Monday, April 25, 2016

The ITI retirement/resignation saga, and wider ITI issues

In a joint letter published in the July/August 2014 issued of the ITI Bulletin (the journal of the Institute of Translation and Interpreting), surprise was expressed that the ITI Board had abolished the 'Retired' category for members who are no longer actively engaged in translation or interpreting work or whose income falls below a certain threshold. This had been done without informing the members, not least those most likely to be immediately affected. It transpired that anyone seeking the reduced life membership or retired membership category would be invited to convert to 'Supporter' status, which is open to anyone. In the meantime, the situation has gone from bad to worse – you can read all about the astonishing saga on Lisa Simpson’s blog. See also the post at Margaret Marks' blog.

In stark contrast to the way long-standing ITI members are being treated by the 'higher ITI echelons', the German Federal Association of Interpreters and Translators (BDÜ) clearly values its long-standing members, as evidenced by the 10-year anniversary letter I received from the Baden-Württemberg "Landesverband" (regional association) of the BDÜ – see below. Coincidentally, the letter arrived on the same day on which disgruntled ITI members decided to 'go public'.

In case you are wondering, please note that I have no intention of retiring any time soon, and quite possibly not until around 2040 or so, if I'm still around then...

More generally, it is worth pointing out the broader issue that the ITI Board and management has shown itself to have little interest in any members' concerns, apparently regarding itself as above criticism. They have banned other letters (in addition to the retirement letter referred to in Lisa's blog post), don't engage properly with members on the member forum or ITI LinkedIn group, and generally show no signs of being the governing body of an association run by its members for its members. These are issue that affect all ITI members.  

Wednesday, April 20, 2016

The loss of trees in Victoria Park, Leicester

In a memo dated 6 November 2011, Leicester Civic Society elaborated on a previous suggestion to create a Victoria Park Centenary Walk between the Victoria Park Lodges and Edwin Lutyens' Grade 1 listed War Memorial. The memo envisaged the loss of a (presumably small) number of trees, as indicated by the 'red blob' in the sketch shown below, which is an extract from the sketch attached to the LCS memo of 6 November 2011.

Crucially, the LCS memo stated:  

"There would be approximately three times as many new trees planted as would require removal".

Between 24 July and 23 August  2013 there was a (perhaps not particularly well publicised?) public consultation, the details of which are still accessible here. The Leicester Mercury reported on the project in March 2014 under the heading "Leicester's Victoria Park cenotaph and other war memorials to get £100,000 revamp" – see article here, and the  'regeneration works' were announced on the Leicester City Council website in early 2016 (again, perhaps not adequately publicised?).

Meanwhile, construction of the Centenary Walk has commenced, and the associated loss of mature trees has caused an – apparently entirely justified – public outcry, as widely reported by the BBC under the heading "'Devastation' over 50 chopped Leicester Victoria Park trees" and in the Leicester Mercury.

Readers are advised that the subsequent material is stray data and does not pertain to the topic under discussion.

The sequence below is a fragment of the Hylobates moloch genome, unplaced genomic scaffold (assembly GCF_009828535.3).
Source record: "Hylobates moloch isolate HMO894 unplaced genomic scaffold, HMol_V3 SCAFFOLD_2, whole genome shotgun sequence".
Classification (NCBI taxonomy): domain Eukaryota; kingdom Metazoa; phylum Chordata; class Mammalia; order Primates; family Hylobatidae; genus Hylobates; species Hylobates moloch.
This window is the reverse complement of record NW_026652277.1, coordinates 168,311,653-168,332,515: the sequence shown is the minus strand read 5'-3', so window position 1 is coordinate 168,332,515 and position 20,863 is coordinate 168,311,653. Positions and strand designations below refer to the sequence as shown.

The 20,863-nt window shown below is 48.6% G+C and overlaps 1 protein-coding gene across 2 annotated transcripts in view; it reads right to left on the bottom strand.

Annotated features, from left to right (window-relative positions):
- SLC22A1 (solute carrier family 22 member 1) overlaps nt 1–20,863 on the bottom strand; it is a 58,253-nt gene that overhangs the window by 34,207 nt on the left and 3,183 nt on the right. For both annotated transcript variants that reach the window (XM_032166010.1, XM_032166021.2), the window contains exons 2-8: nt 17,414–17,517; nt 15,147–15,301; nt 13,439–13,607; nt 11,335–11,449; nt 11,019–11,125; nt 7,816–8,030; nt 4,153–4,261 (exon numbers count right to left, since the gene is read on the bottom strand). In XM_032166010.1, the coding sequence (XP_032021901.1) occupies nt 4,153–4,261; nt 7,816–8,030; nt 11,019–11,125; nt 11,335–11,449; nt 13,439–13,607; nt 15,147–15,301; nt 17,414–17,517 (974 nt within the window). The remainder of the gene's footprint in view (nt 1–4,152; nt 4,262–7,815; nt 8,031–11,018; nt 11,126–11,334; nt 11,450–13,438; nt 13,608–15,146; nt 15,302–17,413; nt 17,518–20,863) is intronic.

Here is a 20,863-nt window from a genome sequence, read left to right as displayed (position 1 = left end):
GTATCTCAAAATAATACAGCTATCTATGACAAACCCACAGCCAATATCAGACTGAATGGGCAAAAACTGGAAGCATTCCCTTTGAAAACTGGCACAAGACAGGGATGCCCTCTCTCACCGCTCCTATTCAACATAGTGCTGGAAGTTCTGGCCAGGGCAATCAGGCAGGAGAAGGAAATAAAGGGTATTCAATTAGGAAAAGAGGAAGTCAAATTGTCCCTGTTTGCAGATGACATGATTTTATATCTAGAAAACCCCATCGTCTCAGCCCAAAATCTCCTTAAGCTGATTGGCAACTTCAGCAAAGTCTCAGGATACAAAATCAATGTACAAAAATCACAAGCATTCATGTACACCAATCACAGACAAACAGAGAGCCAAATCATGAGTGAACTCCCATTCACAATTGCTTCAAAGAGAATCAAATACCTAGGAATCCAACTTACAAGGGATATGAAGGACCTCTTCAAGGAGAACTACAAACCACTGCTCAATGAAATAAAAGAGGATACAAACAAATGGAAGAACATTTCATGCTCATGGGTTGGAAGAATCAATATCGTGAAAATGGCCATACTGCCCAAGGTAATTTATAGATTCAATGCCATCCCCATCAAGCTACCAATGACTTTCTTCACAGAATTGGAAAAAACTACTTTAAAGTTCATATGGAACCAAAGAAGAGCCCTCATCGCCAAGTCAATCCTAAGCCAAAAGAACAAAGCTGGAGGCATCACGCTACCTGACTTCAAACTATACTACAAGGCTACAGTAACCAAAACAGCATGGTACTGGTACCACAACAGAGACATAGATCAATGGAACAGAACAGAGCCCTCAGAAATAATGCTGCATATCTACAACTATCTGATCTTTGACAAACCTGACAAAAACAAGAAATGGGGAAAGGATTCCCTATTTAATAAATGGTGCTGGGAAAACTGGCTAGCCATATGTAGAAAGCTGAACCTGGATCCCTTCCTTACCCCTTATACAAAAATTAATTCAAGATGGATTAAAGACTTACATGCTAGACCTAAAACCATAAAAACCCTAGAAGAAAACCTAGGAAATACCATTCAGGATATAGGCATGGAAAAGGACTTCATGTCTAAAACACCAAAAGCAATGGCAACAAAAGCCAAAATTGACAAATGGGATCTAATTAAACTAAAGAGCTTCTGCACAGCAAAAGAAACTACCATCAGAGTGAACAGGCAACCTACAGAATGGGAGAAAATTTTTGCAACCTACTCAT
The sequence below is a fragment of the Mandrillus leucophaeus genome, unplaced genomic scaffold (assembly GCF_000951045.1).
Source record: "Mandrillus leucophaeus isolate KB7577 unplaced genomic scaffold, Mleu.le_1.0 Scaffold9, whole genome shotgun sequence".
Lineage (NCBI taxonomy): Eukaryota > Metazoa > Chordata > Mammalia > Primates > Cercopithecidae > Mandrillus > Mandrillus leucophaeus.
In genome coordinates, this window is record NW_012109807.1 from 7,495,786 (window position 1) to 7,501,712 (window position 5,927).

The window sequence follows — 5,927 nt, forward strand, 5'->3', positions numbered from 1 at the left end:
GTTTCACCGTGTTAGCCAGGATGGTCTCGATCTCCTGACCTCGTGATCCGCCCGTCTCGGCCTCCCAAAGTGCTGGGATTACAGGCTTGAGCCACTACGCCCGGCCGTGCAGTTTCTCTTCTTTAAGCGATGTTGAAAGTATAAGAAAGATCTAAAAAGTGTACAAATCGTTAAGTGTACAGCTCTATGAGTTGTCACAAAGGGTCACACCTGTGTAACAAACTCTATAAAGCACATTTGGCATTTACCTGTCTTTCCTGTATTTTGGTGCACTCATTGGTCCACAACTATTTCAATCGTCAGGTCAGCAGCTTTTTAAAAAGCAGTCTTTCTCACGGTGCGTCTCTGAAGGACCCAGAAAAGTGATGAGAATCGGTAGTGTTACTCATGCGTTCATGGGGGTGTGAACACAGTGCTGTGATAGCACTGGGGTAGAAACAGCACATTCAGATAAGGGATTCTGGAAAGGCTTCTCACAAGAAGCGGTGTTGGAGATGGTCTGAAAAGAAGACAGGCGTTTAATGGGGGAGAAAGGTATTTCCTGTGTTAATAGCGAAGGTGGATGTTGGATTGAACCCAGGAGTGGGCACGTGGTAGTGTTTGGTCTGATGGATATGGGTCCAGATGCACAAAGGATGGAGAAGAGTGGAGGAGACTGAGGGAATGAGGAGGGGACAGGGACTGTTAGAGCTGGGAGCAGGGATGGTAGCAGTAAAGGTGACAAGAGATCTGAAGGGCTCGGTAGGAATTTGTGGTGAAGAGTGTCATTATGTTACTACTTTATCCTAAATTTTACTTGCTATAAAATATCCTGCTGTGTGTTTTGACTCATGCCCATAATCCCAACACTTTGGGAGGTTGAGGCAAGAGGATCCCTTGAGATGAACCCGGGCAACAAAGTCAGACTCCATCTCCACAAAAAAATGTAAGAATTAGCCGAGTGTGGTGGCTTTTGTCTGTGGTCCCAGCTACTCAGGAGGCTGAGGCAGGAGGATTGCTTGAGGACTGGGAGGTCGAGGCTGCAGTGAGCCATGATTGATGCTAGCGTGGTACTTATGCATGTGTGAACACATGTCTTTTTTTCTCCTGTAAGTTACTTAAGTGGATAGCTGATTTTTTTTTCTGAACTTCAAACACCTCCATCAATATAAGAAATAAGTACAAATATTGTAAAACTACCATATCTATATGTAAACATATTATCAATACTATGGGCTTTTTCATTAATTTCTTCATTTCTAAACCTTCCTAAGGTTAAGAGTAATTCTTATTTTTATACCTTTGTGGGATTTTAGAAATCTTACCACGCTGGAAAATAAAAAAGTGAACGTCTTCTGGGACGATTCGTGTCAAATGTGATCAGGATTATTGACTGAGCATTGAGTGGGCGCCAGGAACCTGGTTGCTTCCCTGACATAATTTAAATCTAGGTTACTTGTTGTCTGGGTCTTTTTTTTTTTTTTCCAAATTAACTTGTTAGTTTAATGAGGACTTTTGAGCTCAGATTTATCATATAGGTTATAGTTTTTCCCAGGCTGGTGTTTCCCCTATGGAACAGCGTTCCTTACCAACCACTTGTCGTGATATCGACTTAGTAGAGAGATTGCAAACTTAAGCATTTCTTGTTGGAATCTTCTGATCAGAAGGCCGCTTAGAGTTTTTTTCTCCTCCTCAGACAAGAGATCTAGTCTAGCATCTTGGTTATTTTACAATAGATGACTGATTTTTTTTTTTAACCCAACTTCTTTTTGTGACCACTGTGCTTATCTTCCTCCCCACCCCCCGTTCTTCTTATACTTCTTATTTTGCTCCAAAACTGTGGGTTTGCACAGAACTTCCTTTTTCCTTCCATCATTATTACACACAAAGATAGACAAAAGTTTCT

About 50 mature trees in Victoria Park and more trees in the car park have been felled (BBC)

The actual planning documentation relating the project can be accessed here. At first glance, there is no clear indication of the scale of the tree loss. Perhaps the apparent obfuscation was deliberate, in order to prevent an outcry at the planning stage? Note in particular the 'existing' and 'proposed' plans.

Further 'research' by an LCS member revealed further details:
There's a very detailed arboricultural survey by the LCC Trees and Woodlands Team here. It identifies, classifies and categorizes each tree (pp7-14) and cross refers to a numbered map on the last page. An arboricultural impact assessment (AIA) on p15 states that; - 76 trees will need to be removed - a further 31 will be affected and may suffer as a result of the works - 49 trees will be planted as part of the development - a minimum of 29 trees will be planted in the park generally to offset the losses. There may have been promises subsequently to plant more trees. 

In summary, it seems 'safe' to draw the following conclusions:
  • The large number of trees removed obviously exceeds what was expected based on the 'red blob' in the LCS sketch of 2011 (see above).
  • The number of replacement trees is obviously nowhere near three times the trees removed and could therefore be regarded as inadequate.
  • It would appear that there is a good basis for a campaign to push for significantly more new trees.

Wednesday, April 13, 2016

Hedgehog release

Time to release the 'foster hedgehog' we looked after over the winter...

Sunday, April 10, 2016

Artificial Grass – Made for Living (!?)

Van advertising Artificial Grass – Made for Living spotted in Leicester the other day:

Sure enough, the company has a website with the same advertising slogan:

Has it occurred to them that surely there is a degree of irony in advertising lifeless, plastic grass under the motto made for living?

Saturday, April 02, 2016

From Richard III to topping the Premier League: how Leicester hit the big time

HE Translation's main office is based in Leicester, so one can't help feeling a degree of excitement when International Business Times reporter Orlando Crowcroft reports that "Leicester hit the big time"!